After surgery, the patient is experiencing a pain that is 7/10 in scale. In the present case also, the pain assessment tool will help the registered nurse to consider the condition of the patient (Xavier et al., 2018). The increase and decrease in the severity of pain will indicate the development of an abscess and or sepsis (Xavier et al., 2018). After assessing pain, the nurse can reduce the level of pain by putting Mr Oliver in a semi-Fowlers position (Chanif & Prastika, 2019). A supine position causes the lower abdomen tension, which creates pain. Moreover, the semi-Fowler’s position eases that pain by localizing the inflammation (Chanif & Prastika, 2019). A suitable medication can also be given to the patient to reduce the pain (Xavier et al., 2018). However, morphine must not be given to Mr Oliver. As the patient is allergic to morphine and reported rash development after taking morphine. Asking the patient about their pain is also a way of checking the level of consciousness, a change in this level indicates that the patient is in shock. In the current case, the patient is fully oriented concerning time and place.
Postoperatively, the registered nurse should also be concern about patient diet, as after surgery most of the patient does not feel to eat or drink something and after. that becomes agitated because of hunger or thirst and ask the nurse for something by mouth (Chon, Ma & Mun-Price, 2017). However, it is one of the assessment requirements of the nurse to keep an NMB status to avoid the discomfort of early intestinal peristalsis, vomiting or gastric irritation (Chon, Ma & Mun-Price, 2017). As MR Oliver is nothing by mouth, the registered nurse must make sure of his eating and drinking status.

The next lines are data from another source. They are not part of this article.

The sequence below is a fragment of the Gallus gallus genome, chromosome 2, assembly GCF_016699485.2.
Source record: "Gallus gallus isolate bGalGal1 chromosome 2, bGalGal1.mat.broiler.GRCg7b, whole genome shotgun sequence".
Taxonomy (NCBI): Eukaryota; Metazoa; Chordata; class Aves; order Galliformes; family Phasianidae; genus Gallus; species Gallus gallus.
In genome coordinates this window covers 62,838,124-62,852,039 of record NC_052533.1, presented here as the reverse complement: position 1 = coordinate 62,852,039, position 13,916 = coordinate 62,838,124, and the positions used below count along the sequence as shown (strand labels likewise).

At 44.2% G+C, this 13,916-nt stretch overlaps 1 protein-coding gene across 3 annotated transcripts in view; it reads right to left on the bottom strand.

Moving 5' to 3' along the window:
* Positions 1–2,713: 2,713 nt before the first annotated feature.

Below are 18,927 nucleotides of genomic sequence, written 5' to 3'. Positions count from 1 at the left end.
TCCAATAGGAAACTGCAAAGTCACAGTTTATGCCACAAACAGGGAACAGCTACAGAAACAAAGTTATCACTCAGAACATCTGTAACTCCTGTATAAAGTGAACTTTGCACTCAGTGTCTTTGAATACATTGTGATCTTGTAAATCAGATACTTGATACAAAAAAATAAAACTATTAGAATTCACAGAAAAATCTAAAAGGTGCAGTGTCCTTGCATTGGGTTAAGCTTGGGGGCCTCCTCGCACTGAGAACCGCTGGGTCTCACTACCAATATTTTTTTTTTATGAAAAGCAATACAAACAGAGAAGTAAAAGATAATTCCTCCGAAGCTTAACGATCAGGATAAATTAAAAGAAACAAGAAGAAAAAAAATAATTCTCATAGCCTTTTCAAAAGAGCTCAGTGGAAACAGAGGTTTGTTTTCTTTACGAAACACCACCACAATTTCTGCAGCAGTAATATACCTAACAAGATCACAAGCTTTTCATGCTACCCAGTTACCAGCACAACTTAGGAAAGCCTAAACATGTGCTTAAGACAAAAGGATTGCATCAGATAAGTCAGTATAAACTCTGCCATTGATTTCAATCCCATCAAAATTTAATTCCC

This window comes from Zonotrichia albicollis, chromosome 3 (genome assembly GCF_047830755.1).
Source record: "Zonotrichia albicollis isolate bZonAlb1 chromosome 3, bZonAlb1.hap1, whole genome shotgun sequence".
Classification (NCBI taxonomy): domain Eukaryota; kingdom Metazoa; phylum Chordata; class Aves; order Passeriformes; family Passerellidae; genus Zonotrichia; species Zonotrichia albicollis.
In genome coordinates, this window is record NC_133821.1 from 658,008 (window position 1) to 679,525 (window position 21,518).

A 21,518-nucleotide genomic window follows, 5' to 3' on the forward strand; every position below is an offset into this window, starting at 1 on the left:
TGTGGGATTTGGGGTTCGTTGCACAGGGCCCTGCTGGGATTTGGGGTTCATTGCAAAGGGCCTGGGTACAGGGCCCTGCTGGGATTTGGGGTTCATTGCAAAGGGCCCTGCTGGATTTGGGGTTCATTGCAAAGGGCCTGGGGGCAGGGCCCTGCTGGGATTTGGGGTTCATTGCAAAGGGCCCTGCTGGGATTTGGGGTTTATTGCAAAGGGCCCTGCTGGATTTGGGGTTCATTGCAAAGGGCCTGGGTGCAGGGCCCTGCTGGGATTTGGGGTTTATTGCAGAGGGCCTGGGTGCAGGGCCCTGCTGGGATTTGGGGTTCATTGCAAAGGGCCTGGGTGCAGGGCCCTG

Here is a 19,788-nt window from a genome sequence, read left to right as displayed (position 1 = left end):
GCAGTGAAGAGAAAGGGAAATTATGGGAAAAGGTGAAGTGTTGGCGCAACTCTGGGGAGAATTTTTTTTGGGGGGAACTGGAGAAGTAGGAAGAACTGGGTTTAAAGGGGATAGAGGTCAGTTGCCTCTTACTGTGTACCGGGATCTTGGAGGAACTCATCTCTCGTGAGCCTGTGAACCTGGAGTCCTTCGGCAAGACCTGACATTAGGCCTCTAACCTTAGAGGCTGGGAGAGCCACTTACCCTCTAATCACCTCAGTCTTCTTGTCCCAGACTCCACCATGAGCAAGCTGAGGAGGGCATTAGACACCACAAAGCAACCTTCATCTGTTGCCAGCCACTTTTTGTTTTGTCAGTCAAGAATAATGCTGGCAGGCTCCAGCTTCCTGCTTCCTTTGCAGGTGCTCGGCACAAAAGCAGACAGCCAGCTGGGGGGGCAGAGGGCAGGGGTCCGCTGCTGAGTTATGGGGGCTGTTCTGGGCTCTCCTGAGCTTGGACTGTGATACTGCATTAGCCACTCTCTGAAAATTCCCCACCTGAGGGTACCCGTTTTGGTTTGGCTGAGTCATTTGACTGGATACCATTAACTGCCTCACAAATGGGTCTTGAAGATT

A registered nurse must check the incision and clean it precisely so that the chances for infections are also reduced. After the postoperative phase approximately 3 to 5 days, it is recommended to use a non-touch method for removing and changing the dressing. Moreover, dressing changing frequency should be minimizing to favours adequate wound healing. In the present case, Mr Oliver has some blood in his incision that must be catered to immediately because if it's left uncleaned it may cause an infection or abscess (Silva, Martins & Jardim, 2015). To ease the pain in the incision, the nurse may also put ice on it so that nerves are desensitized (Xavier et al., 2018).
Intravenous therapy must also be efficiently administered and managed by a registered nurse. The registered nurse must make sure that the PIVS insertion site is perfect and not causing any pain, swelling and/or patency these sites are high risk for pressure injuries (Ben et al, 2017). The nurse must also appreciate that no oozing of any sort of blood or mucus follows the insertion (Lime et al., 2018). If any of these signs occur the insertion must be changed at once. The oozing must be cleaned properly, and a new IV line must be inserted